The notions that developed throughout the history of the study of religions throw more light on the framework of Western culture and morals at the  time than about its purposive object of study. To elucidate, the idea of ‘religion’ is an outcome of historically and culturally-specific expansion  of Western Christianity, and as Balagangadhara has observed, Christianity largely served for Western scholars as the model example of a religion, providing a fundamental benchmark for interpretation of ‘other religions’. Colonial interventions in the study of modern ‘Hinduism’ illustrate this emthodology.

An important question that arises here, is “How do scholars working within the discipline employ their Eurocentric notions about religious and cultural systems in non-Western contexts?”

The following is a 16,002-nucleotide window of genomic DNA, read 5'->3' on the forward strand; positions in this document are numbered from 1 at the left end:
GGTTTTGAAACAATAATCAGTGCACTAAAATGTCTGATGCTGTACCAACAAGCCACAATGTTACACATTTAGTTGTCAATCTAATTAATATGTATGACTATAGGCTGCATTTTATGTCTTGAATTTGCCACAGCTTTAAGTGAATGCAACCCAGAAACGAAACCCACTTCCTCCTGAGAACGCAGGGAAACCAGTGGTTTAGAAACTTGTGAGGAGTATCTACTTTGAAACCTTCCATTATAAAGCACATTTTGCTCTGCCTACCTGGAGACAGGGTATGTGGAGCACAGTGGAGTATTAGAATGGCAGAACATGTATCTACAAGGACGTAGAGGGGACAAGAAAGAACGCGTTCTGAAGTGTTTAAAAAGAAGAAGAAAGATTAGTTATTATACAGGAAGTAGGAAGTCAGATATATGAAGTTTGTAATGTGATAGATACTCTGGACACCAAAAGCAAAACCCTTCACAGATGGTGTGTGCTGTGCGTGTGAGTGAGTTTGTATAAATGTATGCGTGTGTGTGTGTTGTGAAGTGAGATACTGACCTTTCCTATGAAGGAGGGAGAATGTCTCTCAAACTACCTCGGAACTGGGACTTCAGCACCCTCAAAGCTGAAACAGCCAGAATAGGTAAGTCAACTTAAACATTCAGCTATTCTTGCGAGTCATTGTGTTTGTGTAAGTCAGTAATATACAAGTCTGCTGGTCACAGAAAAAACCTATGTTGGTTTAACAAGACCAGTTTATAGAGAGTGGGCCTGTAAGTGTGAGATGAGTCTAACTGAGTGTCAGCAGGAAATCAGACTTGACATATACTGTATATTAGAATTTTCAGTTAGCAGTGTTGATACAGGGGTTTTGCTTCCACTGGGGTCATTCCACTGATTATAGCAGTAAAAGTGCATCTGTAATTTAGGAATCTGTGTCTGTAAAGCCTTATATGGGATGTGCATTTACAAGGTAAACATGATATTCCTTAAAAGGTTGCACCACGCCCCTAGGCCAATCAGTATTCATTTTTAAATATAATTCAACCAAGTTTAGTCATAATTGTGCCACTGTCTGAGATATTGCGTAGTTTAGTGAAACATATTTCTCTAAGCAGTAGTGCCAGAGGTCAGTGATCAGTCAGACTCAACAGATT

Michel Foucault and Edward Said have criticised “instrumentalization of power and knowledge” in the academic study of religion in the context of colonialization. Foucault’s work underlines the power relations involved in an epistemology which proclaims all truth claims suspect. As a critic of the modern project of  European civilisation, Foucault questions the inherent and taken-for-granted authoritative systems of power that administer and mould individual identities, or ‘docile bodies’ of knowledge. If academic disciplines are regimes of power, then the study of religions as a discipline is a “technique for assuring the ordering of multiplicities … used as procedures of partitioning and verticality … Disciplines also define hierarchical networks … bring into play the power relations, not above but inside the very texture of the multiplicity” (Foucault 1977:218-20). In Said’s account of the colonial body of knowledge which he  labels Orientalism, he affirms that the central hierarchical rift between the East and West, apparent in much of European interpretation of the ‘Orient’, strengthened the motives and rationalisation of colonial conquest (Said 2004:60-2).